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Ofsted outlines council inspection plans

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Education secretary Michael Gove will be able to compel the schools watchdog Ofsted to inspect a councils’ school improvement services, under proposals published today.

The proposals will also allow for a council to be inspected if pupils in its area have low attainment levels – even if all or most of the local schools are academies.

Ofsted is today announcing details of its controversial plan, first outlined by its chief inspector Sir Michael Wilshaw (left) last month, to start inspecting councils’ school improvement functions. The plan will be opened to consultation today.

The watchdog will be able to inspect a council if local education services meet one of seven criteria, which include low pupil attainment levels, a low number of pupils at schools rated ‘good’ or ‘outstanding’ and a high volume of complaints about schools. Inspections can be carried out regardless of the number of academies in the area.

The proposals would also force Ofsted to inspect a council if education secretary Michael Gove raised concerns about the effectiveness of its school improvement function.

The new inspections have sparked controversy, with many councils claiming cuts in government funding and a shift towards school autonomy have forced them to drastically scale back their school improvement work.

The concerns are backed up by an independent report commissioned by the Department for Education, published in June 2012. It said headteachers believed “local authority school improvement teams had been stripped back to the core and that, in the process, some long-standing expertise had been lost.”

The report also outlined an “anxiety about whether, in the future, local authorities will continue to have sufficient capacity to effectively support and challenge their maintained schools, given the reductions in local authority school improvement capacity.”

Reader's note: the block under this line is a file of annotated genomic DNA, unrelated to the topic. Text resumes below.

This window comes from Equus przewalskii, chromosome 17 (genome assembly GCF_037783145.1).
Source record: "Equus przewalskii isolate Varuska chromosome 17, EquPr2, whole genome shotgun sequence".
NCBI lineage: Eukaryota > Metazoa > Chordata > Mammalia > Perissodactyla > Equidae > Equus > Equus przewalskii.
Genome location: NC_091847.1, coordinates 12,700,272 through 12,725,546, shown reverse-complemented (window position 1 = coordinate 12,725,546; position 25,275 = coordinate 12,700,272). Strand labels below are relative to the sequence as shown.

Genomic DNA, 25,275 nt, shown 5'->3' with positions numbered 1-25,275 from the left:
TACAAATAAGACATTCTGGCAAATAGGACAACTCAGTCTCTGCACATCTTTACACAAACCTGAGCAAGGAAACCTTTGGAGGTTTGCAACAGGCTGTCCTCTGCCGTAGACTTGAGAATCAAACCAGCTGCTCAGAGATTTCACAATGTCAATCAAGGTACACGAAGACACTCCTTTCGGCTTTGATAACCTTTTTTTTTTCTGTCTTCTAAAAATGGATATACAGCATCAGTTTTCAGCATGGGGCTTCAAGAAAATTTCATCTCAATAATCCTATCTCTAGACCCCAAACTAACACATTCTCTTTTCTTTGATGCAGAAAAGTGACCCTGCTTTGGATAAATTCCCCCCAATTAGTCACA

David Simmonds, chair of the LGA’s children and young people board, told LGC: “The big concern is that councils find themselves in a situation where they are trying to carry out school improvement work without the levers to do so.”  

He said: “These new inspections seem to restate the importance of councils’ role in education, which runs contrary to the messages that have come from the Department for Education since 2010.”

 

In full: Ofsted’s criteria for inspecting a council

Ofsted may inspect a local authority if it meets one or more of the following:

  • The proportion of children who attend a good or better maintained school, pupil referral unit and/or alternative provision is lower than that found nationally
  • There is a higher than average number of schools in an Ofsted category of concern and/or there are indicators that progress of such schools is not securing rapid enough improvement
  • There is a higher than average proportion of schools that have not been judged to be good by Ofsted
  • Attainment levels across the local authority are lower than that found nationally and/or where the trend of improvement is weak
  • Rates of progress, relative to starting points, are lower than that found nationally and/or where the trend of improvement is weak
  • The volume of qualifying complaints to Ofsted about schools in a local authority area is a matter of concern
  • The education secretary has concerns about the effectiveness of local authority school improvement functions

 

Ofsted’s considerations during an inspection

  • The effectiveness of corporate and strategic leadership of school improvement
  • The extent to which the local authority knows its schools and other providers, their performance and the standards they achieve and how effectively support is focused on areas of greatest need
  • The effectiveness of the local authority’s identification of, and appropriate intervention in, underperforming schools and other provider
  • The impact of local authority support and challenge over time and the rate at which schools and other providers are improving
  • The extent to which the local authority brokers support for schools and other providers
  • The effectiveness of strategies to support highly effective leadership and management in schools and other providers
  • Support and challenge for school governance
  • The use of funding to effect improvement, including how it is focused on areas of greatest need

 

 

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